© David S. Shields
"Wicked & Depraved": Clyde Fitch's "Sapho," the scandal of 1900 Nov 30, '10 3:33 PM
by David for group historicalziegfeld #499
Part of the problem was surely the sex appeal of the leading performers. Hamilton Revelle was a smoldering adonis, bristling with testosterone, Olga Nethersole, a sensuous beauty who radiated Come Hither. So when Hamilton's character picked the woman up and carried her up the winding stair to a boudoir, there was no a doubt in any spectator's mind that a major carnal combustion was at hand. Without the benefits of holy matrimony. And so a yellow newspaper decided to initiate a crusade on moral grounds to boost its subscription and save the public from overheated imaginings. The police invaded Wallack's Theatre mid-performance and arrested the actors, the manager, and the proprietor of the theater. On the 23rd of March the arrested hearing the following indictment pronounced:
The said Olga Nethersole, Hamilton Revelle, Theodore Moss, and Marcus B. Mayer, being persons of wicked and depraved mind and disposition, and not regarding the common duties of morality and decency, but contriving and wickedly intending so far as in them lay to corrupt the morals of divers persons and to raise and create in their minds inordinate and lustful desires, on the 20th day of February, in the year 1900, at a certain theatre and place of amuse, unlawfully did commit a public nuisance by then and there exhibiting divers indecent and obscene representations, practices, performances, and evil conversatio in that at the time and place last aforesaid, they did in a certain exhibition commonly called "Sapho" make divers lewd, indecent, obscene, filthy, scandalous, lascivious, and disgusting motions and assume indecent postures and attitudes and utter indecent, obscene, and disgusting words and conversation, offending public decency, the peace of the people of the State of New York & their dignity.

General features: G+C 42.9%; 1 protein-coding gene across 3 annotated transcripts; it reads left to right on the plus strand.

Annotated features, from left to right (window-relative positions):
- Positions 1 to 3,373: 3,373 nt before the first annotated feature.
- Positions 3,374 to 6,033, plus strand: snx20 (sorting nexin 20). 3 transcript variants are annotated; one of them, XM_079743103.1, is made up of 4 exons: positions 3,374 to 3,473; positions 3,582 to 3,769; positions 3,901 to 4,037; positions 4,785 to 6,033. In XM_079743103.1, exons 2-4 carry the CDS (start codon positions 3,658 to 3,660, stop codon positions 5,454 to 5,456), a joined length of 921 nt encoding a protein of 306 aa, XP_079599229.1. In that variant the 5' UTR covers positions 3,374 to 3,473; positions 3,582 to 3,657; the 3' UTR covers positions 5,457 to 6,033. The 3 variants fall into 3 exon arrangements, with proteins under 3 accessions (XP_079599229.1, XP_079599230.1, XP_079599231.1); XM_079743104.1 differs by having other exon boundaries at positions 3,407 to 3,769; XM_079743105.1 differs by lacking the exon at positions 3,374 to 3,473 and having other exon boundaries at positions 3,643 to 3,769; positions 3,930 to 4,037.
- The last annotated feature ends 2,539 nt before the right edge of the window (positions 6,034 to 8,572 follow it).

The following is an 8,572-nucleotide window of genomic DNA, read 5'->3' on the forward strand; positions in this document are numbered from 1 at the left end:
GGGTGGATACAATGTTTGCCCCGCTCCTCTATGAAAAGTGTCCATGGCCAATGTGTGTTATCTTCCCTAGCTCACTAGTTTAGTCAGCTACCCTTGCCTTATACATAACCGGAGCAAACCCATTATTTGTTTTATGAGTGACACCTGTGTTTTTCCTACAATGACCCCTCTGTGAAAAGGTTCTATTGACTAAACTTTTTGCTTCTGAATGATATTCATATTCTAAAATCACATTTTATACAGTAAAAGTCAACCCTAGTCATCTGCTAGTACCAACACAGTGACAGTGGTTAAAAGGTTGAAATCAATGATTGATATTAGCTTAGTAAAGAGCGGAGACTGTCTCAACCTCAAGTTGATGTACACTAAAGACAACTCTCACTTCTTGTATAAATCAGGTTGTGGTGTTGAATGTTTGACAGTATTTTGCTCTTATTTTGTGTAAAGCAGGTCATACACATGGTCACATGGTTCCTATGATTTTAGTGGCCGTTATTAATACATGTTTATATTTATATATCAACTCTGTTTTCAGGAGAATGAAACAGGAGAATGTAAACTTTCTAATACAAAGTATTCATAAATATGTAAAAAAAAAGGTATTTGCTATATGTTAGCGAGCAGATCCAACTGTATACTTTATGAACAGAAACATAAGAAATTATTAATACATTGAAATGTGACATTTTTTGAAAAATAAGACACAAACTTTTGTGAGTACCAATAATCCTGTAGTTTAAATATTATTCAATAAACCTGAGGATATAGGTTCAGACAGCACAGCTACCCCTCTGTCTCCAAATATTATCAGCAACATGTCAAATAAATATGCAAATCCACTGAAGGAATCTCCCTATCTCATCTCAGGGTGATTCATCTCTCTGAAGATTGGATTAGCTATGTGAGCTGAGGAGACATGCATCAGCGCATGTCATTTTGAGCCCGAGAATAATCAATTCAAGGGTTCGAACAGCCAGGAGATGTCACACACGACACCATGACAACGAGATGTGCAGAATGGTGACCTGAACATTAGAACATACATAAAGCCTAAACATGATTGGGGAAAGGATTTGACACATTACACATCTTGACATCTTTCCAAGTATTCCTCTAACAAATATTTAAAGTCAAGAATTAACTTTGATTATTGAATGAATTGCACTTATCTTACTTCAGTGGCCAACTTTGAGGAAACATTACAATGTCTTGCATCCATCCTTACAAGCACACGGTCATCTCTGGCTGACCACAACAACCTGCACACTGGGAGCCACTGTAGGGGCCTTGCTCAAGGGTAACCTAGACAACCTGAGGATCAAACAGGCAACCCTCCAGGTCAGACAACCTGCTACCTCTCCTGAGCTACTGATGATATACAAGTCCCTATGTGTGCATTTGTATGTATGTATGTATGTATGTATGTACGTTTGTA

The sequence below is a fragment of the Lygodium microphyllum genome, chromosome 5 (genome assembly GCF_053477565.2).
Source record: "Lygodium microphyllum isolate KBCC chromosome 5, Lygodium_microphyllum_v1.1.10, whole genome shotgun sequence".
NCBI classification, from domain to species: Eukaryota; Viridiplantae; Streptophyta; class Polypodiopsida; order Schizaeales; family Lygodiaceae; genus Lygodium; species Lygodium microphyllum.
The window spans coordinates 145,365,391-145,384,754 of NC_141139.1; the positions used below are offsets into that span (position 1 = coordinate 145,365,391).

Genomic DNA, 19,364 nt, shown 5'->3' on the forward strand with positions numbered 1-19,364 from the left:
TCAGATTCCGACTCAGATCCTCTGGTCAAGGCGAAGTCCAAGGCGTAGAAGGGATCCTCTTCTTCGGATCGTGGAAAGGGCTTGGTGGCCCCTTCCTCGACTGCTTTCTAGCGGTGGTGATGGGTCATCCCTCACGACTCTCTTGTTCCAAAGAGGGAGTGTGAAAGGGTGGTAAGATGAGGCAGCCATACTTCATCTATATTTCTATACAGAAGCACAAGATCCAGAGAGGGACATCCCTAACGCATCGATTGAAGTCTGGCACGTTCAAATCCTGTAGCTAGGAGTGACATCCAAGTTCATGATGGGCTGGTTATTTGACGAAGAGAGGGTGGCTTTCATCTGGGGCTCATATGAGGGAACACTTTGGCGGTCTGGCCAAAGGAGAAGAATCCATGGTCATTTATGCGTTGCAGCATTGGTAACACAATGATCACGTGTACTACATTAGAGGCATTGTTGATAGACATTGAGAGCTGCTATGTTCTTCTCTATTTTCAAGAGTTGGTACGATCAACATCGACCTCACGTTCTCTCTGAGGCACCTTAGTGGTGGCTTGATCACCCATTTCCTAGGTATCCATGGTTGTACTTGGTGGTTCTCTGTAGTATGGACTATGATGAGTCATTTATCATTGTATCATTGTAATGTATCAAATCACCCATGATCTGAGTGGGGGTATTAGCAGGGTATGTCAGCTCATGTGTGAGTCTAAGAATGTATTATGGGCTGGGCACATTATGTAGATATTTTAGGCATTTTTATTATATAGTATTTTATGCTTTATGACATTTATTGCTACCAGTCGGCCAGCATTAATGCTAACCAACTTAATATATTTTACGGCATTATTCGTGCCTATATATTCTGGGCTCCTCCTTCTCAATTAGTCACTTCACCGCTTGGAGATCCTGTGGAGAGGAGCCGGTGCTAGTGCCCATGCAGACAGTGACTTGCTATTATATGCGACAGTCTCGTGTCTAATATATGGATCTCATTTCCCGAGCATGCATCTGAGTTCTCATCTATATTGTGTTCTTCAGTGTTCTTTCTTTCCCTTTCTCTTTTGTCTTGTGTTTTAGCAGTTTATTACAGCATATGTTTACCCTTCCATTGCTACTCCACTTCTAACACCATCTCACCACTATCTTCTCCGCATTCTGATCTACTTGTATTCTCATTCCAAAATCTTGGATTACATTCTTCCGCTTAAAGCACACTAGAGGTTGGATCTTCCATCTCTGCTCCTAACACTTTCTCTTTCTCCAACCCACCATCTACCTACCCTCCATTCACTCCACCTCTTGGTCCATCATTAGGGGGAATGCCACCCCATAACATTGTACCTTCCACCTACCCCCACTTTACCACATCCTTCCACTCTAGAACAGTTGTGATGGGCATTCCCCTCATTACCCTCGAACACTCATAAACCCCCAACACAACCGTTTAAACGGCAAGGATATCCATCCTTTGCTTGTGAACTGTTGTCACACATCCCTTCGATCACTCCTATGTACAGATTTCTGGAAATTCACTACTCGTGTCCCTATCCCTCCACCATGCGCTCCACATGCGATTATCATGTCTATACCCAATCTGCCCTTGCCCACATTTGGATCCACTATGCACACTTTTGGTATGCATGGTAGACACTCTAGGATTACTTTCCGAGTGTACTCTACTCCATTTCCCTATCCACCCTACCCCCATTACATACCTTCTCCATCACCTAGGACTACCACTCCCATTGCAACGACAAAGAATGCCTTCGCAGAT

When the players were put on trial the prosecution collapsed, and Olga Nethsole & Revelle returned to the stage as champions of art and modernity. Crowds flowed to see the wickedness and an immense public demand to see what the fuss was about prompted photographer Joseph Byron to document the scenes of the play in much greater detail than usual for a dramatic work. Below are the key moments in the drama. The fact that no one has ever felt moved to revive the work suggests that it was sensation, not artistry that made Fitch's play the talk of the turn of the century. But studying the images it is interesting to see if one can conjure any of the smolder. David S. Shields